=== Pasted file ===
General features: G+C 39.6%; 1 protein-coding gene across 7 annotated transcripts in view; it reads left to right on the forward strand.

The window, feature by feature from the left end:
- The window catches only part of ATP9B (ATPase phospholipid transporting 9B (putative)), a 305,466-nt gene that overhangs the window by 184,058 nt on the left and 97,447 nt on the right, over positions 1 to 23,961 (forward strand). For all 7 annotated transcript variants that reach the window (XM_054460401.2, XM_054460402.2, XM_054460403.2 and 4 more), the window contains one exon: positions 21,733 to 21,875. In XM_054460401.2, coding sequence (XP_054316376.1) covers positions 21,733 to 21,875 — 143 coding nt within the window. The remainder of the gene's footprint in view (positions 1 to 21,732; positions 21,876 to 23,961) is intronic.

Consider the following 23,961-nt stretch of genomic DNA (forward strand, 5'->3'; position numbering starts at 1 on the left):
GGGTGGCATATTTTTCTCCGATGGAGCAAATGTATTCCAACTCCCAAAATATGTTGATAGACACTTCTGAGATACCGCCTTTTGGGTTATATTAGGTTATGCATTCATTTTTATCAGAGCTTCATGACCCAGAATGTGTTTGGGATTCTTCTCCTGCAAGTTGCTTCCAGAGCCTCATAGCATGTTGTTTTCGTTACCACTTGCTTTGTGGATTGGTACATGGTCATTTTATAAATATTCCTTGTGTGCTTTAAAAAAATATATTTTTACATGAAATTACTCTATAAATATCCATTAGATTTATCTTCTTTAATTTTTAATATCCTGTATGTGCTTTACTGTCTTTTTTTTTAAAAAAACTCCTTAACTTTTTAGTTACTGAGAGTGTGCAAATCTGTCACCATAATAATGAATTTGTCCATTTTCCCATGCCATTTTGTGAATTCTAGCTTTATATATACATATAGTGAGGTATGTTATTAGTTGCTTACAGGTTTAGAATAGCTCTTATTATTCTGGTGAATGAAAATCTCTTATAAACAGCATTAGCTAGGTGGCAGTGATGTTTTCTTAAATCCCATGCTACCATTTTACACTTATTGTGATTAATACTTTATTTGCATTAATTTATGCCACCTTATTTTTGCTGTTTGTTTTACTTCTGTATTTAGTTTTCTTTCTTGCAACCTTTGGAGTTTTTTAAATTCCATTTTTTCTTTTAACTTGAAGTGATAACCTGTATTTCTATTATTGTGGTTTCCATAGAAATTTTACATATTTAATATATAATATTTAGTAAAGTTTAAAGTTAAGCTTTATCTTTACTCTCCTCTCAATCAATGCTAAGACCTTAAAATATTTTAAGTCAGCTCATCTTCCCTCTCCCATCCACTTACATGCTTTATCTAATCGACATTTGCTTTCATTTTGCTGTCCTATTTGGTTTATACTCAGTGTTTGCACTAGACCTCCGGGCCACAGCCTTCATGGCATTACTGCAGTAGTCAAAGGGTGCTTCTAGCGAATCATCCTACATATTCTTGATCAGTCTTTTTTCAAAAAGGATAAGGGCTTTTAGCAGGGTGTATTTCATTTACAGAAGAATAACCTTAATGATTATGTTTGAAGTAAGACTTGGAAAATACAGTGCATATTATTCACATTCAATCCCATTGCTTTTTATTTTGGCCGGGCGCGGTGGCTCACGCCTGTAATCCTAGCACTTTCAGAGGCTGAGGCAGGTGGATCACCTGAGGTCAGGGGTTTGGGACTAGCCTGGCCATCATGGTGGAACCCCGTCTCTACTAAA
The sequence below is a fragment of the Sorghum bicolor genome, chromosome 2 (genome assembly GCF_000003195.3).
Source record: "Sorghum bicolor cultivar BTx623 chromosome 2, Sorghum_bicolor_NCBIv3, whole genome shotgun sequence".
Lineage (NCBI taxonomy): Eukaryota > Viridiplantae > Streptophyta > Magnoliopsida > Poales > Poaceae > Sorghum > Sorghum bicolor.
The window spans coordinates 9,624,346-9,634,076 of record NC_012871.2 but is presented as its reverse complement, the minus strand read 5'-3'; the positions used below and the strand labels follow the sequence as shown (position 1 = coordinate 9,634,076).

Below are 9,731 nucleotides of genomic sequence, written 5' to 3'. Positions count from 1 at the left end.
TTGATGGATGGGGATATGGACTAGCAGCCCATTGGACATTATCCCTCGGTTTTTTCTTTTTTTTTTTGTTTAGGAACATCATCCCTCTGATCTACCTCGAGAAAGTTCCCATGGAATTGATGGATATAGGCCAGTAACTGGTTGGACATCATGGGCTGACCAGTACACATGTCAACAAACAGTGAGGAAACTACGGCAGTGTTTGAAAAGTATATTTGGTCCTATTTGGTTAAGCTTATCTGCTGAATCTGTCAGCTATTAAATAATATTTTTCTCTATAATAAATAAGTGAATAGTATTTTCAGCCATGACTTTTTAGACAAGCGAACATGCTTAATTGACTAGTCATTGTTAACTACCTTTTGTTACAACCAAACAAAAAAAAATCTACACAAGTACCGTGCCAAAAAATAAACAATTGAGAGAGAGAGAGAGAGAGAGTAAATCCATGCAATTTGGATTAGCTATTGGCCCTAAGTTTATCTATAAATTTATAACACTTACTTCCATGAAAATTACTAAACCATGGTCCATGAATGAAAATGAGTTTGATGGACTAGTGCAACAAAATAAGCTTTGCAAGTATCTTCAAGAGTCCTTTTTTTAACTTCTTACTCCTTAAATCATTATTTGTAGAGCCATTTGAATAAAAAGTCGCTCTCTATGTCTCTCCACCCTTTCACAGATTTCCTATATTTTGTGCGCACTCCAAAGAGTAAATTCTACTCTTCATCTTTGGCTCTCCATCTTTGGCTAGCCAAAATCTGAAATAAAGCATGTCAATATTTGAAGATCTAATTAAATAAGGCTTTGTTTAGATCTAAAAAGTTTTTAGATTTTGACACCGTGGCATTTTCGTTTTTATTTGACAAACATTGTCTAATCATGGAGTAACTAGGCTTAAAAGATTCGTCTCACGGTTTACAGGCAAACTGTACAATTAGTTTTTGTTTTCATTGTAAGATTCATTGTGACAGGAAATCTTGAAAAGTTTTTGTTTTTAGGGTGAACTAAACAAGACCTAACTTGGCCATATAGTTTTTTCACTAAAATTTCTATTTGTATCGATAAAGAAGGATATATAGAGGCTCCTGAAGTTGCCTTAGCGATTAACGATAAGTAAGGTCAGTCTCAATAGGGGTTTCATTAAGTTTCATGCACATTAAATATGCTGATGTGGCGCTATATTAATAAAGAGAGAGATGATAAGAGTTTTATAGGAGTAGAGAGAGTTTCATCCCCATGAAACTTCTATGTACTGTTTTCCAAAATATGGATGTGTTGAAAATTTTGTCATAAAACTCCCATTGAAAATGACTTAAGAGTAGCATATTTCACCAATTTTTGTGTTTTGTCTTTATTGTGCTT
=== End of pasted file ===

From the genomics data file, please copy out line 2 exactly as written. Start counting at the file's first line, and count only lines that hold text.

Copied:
The window, feature by feature from the left end: